News

Baroukh Elected Mayor, Snyder Vice Mayor, Each By 4-3 Votes

Following the swearing in of three members of the Falls Church City Council elected to full terms in May, the newly-constituted Council’s first order of business Monday night was the re-election of both Mayor Nader Baroukh and Vice Mayor David Snyder to new terms, both by 4-3 margins.

swearingincouncilBEING SWORN IN Monday night as members of the Falls Church City Council for their coming terms are Nader Baroukh, having been elected to a second term, and first-time Councilmen Phil Duncan and David Tarter.

Following the swearing in of three members of the Falls Church City Council elected to full terms in May, the newly-constituted Council’s first order of business Monday night was the re-election of both Mayor Nader Baroukh and Vice Mayor David Snyder to new terms, both by 4-3 margins.

The two new members joining the Council Monday, David Tarter and Phil Duncan, both voted against the Baroukh-Snyder team, but made conciliatory remarks afterward.

It was Councilman Ron Peppe, who was nominated by Duncan for mayor but came up short, that had the strongest comments about the direction of the Council, saying he was concerned the Council was reverting to “a tendency to imperialize the mayorship.”

He noted the City is run in a City Manager system where the power of the mayor is minimal except for chairing the meetings of the City Council. “The City Manager has one boss, the Council as a whole, and not seven bosses,” Peppe said.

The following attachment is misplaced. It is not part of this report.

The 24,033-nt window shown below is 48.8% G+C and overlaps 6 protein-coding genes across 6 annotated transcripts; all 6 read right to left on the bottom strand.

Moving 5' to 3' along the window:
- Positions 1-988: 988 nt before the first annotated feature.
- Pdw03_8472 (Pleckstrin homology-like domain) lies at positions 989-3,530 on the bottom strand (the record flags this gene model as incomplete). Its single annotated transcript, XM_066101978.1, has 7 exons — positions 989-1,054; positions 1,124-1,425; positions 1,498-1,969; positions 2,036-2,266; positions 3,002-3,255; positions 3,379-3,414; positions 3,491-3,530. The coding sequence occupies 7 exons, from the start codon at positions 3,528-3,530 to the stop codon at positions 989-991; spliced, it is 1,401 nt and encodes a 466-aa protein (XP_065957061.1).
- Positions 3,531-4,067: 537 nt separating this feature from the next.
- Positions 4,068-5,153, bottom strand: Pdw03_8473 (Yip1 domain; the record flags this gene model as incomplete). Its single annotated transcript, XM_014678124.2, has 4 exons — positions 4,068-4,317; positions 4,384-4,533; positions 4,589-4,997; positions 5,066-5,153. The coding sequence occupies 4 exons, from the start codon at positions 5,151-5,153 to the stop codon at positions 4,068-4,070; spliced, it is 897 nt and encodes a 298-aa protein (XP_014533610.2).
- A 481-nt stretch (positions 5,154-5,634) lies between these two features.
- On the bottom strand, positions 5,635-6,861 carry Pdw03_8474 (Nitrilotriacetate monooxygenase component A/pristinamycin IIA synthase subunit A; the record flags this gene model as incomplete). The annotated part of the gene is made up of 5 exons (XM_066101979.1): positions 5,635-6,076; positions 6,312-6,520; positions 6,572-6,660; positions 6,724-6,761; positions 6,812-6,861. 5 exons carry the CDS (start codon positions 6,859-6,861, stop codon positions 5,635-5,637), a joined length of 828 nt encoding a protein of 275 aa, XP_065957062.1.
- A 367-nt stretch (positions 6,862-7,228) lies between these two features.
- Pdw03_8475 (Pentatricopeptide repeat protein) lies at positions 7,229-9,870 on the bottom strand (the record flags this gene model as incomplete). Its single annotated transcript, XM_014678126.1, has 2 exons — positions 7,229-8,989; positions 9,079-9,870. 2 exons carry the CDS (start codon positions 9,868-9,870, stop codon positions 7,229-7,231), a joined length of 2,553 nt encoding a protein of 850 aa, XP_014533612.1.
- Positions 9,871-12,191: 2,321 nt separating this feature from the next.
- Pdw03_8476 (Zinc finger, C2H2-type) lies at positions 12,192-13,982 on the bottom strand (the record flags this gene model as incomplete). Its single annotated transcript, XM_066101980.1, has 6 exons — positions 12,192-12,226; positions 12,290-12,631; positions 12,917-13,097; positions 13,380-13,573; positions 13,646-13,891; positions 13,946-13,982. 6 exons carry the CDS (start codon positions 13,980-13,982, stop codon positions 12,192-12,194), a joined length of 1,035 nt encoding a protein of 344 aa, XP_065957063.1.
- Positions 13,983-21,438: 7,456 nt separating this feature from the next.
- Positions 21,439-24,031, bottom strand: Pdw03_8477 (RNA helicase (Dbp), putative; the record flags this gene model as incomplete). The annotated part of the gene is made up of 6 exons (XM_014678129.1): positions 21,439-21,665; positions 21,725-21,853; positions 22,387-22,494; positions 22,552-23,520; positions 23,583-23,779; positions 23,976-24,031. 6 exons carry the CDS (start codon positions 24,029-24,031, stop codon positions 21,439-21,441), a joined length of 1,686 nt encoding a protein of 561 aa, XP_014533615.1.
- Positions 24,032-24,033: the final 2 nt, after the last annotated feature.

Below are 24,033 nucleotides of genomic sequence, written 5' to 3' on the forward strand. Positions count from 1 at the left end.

Peppe called for a thorough review of the rules by which the Council operates its business. As one who is serving in his 14th year of elected office (a number on the School Board in Frederick, Maryland before moving to Falls Church), Peppe said he thinks a rotating system of Council leadership is best.

Snyder nominated Baroukh for mayor as the first order of business of the new Council, and after winning that vote, Baroukh nominated Snyder for vice mayor. In losing causes, Peppe nominated Tarter for mayor, and Tarter nominated Peppe for vice mayor.

City Council pundits observed that the same coalition held in this election as did two years ago when Baroukh-Snyder were first elected, although by a narrower margin. It means that if that four-vote bloc can be maintained, that the direction of the Council over the next term will remain the same as the last. Some pro-development interests lament that this means little in the way of new development projects can be expected to win approval as a result, such that few may apply.

However, this new make-up of the Council will be the shortest in the City’s history, because a public referendum passed overwhelmingly last November moved the City’s elections from May to November. So, the next City Council election will be only 17 months away in November 2013. Then, four Council seats will be in play.

With a significantly higher voter turnout expected in November over May, in the next election, some former City Council members who lost close races in recent years have expressed an interest in running again, including Daniel Sze and Lawrence Webb.

At Monday’s meeting Webb, who lost a bid for reelection last May, was not present for the first time in four years, and even more significant was the absence of three-term Council member Robin Gardner, off the Council for the first time since 2000. Gardner had also served two two-year terms as mayor, from 2006 to 2010.

This Monday, Council members Baroukh, Snyder, Johannah Barry and Ira Kaylin all voted for the Baroukh-Snyder team. Voting against it both times were Peppe, Duncan and Tarter.